Interdependent regulation of intracellular acidification and SHP-1 in apoptosis

Muthusamy Thangaraju, Kamal Sharma, Danni Liu, Shi Hsiang Shen, Coimbatore B. Srikant

Research output: Contribution to journalArticle

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Abstract

The G protein-coupled receptor agonist somatostatin (SST)-induces apoptosis in MCF-7 human breast cancer cells. This is associated with induction of wild-type p53, Bax, and an acidic endonuclease. We have shown recently that its cytotoxic signaling is mediated via membrane-associated SHP-1 and is dependent on decrease in intracellular pH (pH(i)) to 6.5. Here we investigated the relationship between intracellular acidification and SHP- 1 in cytotoxic signaling. Clamping of pH(i) at 7.25 by the proton-ionophore nigericin abolished SST-signaled apoptosis without affecting its ability to regulate SHP-1, p53, and Bax. Apoptosis could be induced by nigericin clamping of pH(i) to 6.5. Such acidification-induced apoptosis was not observed at pH(i) <6.0 or >6.7. pH(i)-dependent apoptosis was associated with the translocation of SHP-1 to the membrane, enhanced in cells overexpressing SHP-1, and was abolished by its inactive mutant SHP-1C455S. Acidification caused by inhibition of Na + /H + exchanger and H + ATPase (pH(i) = 6.55 and 6.65, respectively) also triggered apoptosis. The effect of concurrent inhibition of Na + /H + exchanger and H + -ATPase on pH(i) and apoptosis was comparable with that of SST. Acidification-induced, SHP-1-dependent apoptosis occurred in breast cancer cell lines in which SST was cytotoxic (MCF-7 and T47D) or not (MDA-MB-231). We conclude that: (a) SST-induced SHP-1-dependent acidification occurs subsequent to or independent of the induction of p53 and Bax; (b) SST-induced intracellular acidification may arise due to inhibition of Na + /H + exchanger and H + -ATPase; and (c) SHP-1 is necessary not only for agonist-induced acidification but also for the execution of acidification- dependent apoptosis. We suggest that combined targeting of SHP-1 and intracellular acidification may lead to a novel strategy of anticancer therapy bypassing the need for receptor-mediated signaling.

Original languageEnglish (US)
Pages (from-to)1649-1654
Number of pages6
JournalCancer Research
Volume59
Issue number7
StatePublished - Apr 1 1999
Externally publishedYes

Fingerprint

Apoptosis
Somatostatin
Sodium-Hydrogen Antiporter
Proton-Translocating ATPases
Nigericin
Constriction
Proton Ionophores
Breast Neoplasms
Membranes
Endonucleases
G-Protein-Coupled Receptors
Cell Line

ASJC Scopus subject areas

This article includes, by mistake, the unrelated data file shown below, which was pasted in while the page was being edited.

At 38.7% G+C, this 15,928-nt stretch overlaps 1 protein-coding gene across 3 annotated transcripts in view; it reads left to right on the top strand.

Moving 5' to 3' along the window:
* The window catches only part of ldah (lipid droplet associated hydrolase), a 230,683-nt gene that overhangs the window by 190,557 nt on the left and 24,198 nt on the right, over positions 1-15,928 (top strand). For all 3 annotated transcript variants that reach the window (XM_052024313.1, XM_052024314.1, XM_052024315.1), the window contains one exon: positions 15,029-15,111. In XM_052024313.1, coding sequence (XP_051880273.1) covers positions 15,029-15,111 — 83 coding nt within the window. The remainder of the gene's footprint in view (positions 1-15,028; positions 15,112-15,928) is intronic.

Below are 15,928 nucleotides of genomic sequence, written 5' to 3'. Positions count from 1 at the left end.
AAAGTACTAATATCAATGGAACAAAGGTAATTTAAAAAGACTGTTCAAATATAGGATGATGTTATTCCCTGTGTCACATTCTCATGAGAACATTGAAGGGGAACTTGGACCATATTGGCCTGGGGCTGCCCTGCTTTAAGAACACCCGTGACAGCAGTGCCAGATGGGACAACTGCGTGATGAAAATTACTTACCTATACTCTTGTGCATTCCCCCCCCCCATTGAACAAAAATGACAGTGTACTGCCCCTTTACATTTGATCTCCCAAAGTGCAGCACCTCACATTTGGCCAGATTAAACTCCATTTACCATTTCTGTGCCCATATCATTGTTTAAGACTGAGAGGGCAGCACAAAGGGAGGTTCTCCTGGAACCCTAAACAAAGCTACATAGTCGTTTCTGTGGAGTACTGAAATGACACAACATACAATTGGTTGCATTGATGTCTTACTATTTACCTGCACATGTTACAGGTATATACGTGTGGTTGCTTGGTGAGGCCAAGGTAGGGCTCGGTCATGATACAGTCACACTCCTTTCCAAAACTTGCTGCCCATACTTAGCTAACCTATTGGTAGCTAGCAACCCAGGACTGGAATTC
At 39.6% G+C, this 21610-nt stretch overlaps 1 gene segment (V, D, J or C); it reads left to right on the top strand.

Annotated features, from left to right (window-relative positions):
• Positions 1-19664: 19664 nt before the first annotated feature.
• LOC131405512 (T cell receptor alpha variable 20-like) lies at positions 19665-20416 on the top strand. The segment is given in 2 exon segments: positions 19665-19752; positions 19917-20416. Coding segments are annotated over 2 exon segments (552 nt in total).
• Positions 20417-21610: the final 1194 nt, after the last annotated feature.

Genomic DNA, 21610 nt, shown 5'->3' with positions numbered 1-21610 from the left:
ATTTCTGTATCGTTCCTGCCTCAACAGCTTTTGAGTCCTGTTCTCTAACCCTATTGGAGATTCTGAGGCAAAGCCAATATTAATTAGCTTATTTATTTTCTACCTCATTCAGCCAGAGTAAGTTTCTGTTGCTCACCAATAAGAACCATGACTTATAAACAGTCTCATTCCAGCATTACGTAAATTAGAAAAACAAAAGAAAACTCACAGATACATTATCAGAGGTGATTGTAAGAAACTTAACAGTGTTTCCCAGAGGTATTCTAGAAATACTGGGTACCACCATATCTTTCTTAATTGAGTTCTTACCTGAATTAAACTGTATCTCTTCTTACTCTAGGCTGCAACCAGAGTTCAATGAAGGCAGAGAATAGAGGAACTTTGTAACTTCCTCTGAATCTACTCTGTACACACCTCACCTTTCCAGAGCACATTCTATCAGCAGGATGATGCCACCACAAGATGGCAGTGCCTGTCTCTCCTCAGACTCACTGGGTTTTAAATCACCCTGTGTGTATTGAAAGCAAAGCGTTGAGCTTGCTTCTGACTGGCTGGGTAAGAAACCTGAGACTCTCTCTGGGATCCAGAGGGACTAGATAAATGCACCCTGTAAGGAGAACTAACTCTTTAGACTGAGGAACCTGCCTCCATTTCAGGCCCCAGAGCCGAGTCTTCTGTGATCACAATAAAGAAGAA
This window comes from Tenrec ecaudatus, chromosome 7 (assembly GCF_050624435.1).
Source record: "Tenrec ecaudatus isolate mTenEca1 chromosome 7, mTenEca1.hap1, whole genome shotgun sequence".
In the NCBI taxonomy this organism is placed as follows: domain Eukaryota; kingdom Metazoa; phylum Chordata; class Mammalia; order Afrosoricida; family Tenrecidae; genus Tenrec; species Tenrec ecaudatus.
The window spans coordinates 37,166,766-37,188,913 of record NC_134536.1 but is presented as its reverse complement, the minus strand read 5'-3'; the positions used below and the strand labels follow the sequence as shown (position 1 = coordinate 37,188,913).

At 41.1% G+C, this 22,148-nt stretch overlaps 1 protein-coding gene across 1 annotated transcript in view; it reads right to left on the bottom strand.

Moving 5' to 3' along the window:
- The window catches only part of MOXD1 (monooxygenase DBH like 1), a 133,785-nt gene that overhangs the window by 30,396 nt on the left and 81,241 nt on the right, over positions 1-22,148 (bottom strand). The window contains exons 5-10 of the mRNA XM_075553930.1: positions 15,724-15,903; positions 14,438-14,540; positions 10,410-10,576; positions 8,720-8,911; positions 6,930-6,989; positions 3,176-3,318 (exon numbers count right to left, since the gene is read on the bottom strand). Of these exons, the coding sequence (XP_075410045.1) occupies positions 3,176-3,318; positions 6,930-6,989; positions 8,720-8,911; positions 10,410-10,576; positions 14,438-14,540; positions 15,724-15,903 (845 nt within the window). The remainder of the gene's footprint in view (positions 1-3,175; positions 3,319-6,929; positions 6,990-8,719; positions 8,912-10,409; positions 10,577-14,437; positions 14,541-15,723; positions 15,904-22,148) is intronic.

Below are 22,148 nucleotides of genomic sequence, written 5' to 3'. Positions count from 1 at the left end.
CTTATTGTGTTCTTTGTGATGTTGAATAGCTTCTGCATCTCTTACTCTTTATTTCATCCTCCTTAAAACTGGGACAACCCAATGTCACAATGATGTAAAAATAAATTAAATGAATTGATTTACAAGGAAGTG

• Oncology
  • Cancer Research

Cite this

Thangaraju, M., Sharma, K., Liu, D., Shen, S. H., & Srikant, C. B. (1999). Interdependent regulation of intracellular acidification and SHP-1 in apoptosis. Cancer Research, 59(7), 1649-1654.

Interdependent regulation of intracellular acidification and SHP-1 in apoptosis. / Thangaraju, Muthusamy; Sharma, Kamal; Liu, Danni; Shen, Shi Hsiang; Srikant, Coimbatore B.

In: Cancer Research, Vol. 59, No. 7, 01.04.1999, p. 1649-1654.

Research output: Contribution to journalArticle

Thangaraju, M, Sharma, K, Liu, D, Shen, SH & Srikant, CB 1999, 'Interdependent regulation of intracellular acidification and SHP-1 in apoptosis', Cancer Research, vol. 59, no. 7, pp. 1649-1654.
Thangaraju M, Sharma K, Liu D, Shen SH, Srikant CB. Interdependent regulation of intracellular acidification and SHP-1 in apoptosis. Cancer Research. 1999 Apr 1;59(7):1649-1654.
Thangaraju, Muthusamy ; Sharma, Kamal ; Liu, Danni ; Shen, Shi Hsiang ; Srikant, Coimbatore B. / Interdependent regulation of intracellular acidification and SHP-1 in apoptosis. In: Cancer Research. 1999 ; Vol. 59, No. 7. pp. 1649-1654.
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abstract = "The G protein-coupled receptor agonist somatostatin (SST)-induces apoptosis in MCF-7 human breast cancer cells. This is associated with induction of wild-type p53, Bax, and an acidic endonuclease. We have shown recently that its cytotoxic signaling is mediated via membrane-associated SHP-1 and is dependent on decrease in intracellular pH (pH(i)) to 6.5. Here we investigated the relationship between intracellular acidification and SHP- 1 in cytotoxic signaling. Clamping of pH(i) at 7.25 by the proton-ionophore nigericin abolished SST-signaled apoptosis without affecting its ability to regulate SHP-1, p53, and Bax. Apoptosis could be induced by nigericin clamping of pH(i) to 6.5. Such acidification-induced apoptosis was not observed at pH(i) <6.0 or >6.7. pH(i)-dependent apoptosis was associated with the translocation of SHP-1 to the membrane, enhanced in cells overexpressing SHP-1, and was abolished by its inactive mutant SHP-1C455S. Acidification caused by inhibition of Na + /H + exchanger and H + ATPase (pH(i) = 6.55 and 6.65, respectively) also triggered apoptosis. The effect of concurrent inhibition of Na + /H + exchanger and H + -ATPase on pH(i) and apoptosis was comparable with that of SST. Acidification-induced, SHP-1-dependent apoptosis occurred in breast cancer cell lines in which SST was cytotoxic (MCF-7 and T47D) or not (MDA-MB-231). We conclude that: (a) SST-induced SHP-1-dependent acidification occurs subsequent to or independent of the induction of p53 and Bax; (b) SST-induced intracellular acidification may arise due to inhibition of Na + /H + exchanger and H + -ATPase; and (c) SHP-1 is necessary not only for agonist-induced acidification but also for the execution of acidification- dependent apoptosis. We suggest that combined targeting of SHP-1 and intracellular acidification may lead to a novel strategy of anticancer therapy bypassing the need for receptor-mediated signaling.",
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